As a NAB business customer and a founding member of their coworking space, NAB Village, I am in a unique position to see the insides of a corporate company from the employees perspective without actually being an employee. The news late last year that NAB was to make redundant 6000 people’s jobs over the next three years to improve efficiency through automation and to reduce costs has left many people feeling insecure and fearful for their future.
Scepticism is high when this organisation’s business tagline is, “More than Money” and yet announced on the same day $5.3B full-year profit. However, NAB CEO, Andrew Thorburn, says he cares about their people, and in doing so created a program called, The Bridge, to help transition people out of their roles and provide support to retrain, gain new employment or start their own business.
I choose not to buy into the scepticism and negativity that’s surrounding the decision of this organisation to sack so many people. The industry of banking is changing. For NAB to keep up, things have to change. Jobs being replaced by automation is not a new thing, it’s been around since the Second Industrial Revolution and isn’t going away. The pragmatism of NAB to recognise this and evolve with it while supporting its employees as best it might is a good thing. 2000 new jobs are likely to be created so the redundancies may very well drop to 4000, which still makes for 12% of their 33,000 employees, but it’s better than 6000 that’s for sure.
The Bridge will go along way to help employees with this transition if – and it’s a big if – the employees choose to embrace the ugly zone of the unknown and recognise they are being given an opportunity to expand, grow and learn on NAB’s dime and time.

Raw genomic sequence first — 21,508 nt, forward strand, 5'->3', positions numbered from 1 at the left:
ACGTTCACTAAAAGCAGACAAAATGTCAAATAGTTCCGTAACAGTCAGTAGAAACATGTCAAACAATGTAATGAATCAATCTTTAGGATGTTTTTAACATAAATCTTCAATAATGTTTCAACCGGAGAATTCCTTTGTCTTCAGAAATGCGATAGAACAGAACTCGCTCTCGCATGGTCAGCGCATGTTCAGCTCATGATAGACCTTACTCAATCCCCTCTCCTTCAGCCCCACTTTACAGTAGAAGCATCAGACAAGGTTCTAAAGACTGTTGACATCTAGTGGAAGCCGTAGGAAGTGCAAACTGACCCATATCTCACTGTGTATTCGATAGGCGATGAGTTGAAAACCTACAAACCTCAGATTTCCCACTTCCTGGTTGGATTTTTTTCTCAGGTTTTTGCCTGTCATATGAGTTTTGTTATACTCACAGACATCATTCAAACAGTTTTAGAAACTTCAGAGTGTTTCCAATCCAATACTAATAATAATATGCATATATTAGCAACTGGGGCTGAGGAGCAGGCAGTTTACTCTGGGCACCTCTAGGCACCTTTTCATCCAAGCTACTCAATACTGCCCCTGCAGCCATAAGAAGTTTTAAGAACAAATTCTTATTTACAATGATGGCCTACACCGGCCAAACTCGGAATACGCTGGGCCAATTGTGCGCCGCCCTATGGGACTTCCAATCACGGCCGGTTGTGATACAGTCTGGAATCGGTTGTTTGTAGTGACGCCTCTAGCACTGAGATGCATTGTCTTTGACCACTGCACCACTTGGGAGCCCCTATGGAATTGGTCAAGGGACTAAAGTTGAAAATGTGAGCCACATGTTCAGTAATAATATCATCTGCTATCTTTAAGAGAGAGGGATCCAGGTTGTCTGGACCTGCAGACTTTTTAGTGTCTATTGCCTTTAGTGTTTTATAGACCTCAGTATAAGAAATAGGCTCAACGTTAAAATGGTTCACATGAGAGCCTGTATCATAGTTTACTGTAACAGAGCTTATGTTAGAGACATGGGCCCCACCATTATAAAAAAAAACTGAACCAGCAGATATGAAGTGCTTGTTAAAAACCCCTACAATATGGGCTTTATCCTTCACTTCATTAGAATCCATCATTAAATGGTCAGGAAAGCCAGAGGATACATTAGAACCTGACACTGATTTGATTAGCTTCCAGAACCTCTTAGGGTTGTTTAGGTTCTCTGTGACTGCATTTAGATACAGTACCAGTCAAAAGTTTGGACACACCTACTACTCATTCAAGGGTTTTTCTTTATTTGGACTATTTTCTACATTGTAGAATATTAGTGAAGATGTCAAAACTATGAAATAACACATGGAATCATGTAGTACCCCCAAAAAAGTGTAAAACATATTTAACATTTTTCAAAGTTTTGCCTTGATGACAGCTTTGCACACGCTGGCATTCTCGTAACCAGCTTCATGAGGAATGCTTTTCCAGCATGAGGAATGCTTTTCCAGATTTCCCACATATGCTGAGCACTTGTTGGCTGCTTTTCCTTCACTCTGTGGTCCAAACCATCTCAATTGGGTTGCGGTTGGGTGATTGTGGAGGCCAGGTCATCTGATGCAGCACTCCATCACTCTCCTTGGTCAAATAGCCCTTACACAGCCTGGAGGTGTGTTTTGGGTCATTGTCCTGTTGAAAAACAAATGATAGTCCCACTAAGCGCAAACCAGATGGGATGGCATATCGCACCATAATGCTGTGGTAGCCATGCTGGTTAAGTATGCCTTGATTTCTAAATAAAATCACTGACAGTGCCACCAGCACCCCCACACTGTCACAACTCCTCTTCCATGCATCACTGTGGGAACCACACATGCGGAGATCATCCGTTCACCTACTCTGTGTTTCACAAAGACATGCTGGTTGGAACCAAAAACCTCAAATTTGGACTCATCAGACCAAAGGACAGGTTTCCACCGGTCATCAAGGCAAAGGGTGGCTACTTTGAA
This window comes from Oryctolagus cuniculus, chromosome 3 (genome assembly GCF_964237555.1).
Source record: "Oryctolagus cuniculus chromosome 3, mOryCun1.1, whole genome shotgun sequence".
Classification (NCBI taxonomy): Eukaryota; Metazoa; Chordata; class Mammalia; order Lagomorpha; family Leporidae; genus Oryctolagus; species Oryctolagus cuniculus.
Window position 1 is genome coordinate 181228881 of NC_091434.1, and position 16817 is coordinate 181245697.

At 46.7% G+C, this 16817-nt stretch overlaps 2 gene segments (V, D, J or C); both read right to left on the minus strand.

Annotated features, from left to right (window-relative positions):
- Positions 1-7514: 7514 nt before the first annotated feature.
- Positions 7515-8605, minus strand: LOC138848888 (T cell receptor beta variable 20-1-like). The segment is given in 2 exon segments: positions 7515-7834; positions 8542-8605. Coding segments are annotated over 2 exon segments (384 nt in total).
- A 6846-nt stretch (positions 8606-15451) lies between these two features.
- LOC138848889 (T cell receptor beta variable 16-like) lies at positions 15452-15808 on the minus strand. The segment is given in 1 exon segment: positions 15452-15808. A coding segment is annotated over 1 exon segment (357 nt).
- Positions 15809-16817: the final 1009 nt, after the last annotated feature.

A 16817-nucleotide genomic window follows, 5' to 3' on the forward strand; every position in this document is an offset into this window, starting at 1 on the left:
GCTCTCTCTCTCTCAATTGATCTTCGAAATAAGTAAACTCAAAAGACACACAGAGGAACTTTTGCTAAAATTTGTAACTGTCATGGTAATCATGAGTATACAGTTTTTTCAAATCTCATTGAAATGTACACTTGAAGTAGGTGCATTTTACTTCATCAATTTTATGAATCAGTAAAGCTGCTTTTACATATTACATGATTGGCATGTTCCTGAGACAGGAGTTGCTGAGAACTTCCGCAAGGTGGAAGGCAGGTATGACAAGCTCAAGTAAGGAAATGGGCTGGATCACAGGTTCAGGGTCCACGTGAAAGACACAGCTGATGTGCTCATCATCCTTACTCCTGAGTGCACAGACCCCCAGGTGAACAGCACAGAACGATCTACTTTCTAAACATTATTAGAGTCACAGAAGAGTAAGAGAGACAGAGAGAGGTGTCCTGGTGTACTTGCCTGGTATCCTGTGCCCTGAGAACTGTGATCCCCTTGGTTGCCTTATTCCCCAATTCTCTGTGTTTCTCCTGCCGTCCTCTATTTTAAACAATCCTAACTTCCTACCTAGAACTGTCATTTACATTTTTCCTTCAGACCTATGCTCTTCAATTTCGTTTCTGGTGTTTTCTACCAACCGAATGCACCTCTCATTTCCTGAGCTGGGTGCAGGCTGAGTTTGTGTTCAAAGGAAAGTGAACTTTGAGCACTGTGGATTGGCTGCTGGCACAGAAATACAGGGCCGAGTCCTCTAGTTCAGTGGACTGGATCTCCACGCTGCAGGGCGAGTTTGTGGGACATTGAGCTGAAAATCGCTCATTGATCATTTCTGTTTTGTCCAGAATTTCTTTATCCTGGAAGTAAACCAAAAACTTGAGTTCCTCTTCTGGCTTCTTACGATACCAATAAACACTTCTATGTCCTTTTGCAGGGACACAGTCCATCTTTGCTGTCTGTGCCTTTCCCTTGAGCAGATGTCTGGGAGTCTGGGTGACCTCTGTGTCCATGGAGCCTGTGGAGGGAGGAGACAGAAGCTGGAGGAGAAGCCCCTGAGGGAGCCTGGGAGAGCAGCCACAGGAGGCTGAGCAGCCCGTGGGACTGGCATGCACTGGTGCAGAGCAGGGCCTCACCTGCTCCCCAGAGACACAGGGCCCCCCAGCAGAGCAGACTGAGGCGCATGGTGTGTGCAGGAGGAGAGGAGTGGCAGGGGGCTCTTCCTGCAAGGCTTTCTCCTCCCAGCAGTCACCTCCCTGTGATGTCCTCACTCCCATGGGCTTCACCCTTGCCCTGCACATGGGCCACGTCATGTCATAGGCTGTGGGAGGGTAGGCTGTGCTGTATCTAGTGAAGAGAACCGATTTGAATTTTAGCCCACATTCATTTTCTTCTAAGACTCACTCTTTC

Years ago, when in my last full-time employment, I was “performance managed” (read: bullied without proof) into resigning. Rather than sit on my ass and whine, “whoa-is-me.” I took the advice to not stay home and became a member of NAB Village. I haven’t looked back. It is a direct result of the innovation this Big Four bank demonstrated four years ago in creating a coworking space for its business customers that I could transition from a really shitty employment situation into running my own business. Imagine what innovation is possible if the choice is made to embrace the change NAB has forced upon its employees…
My prior employer didn’t need to treat me like shit to get what they wanted but they did. And today I’m grateful because of it. I know the fear. I know the uncertainty. And because of the way I was treated I know exactly how to support the mindset shift and education employees need to go through in order to start their own business.
Employees being offered these redundancies have a choice: they can cry, ‘poor me’ or they can be rewarded by the unique opportunity to answer the question:
What work do you want to do that would make your heart sing?
The support, methodology and emotional intelligence leadership coaching are here when the change is embraced.
Your EQL Coach,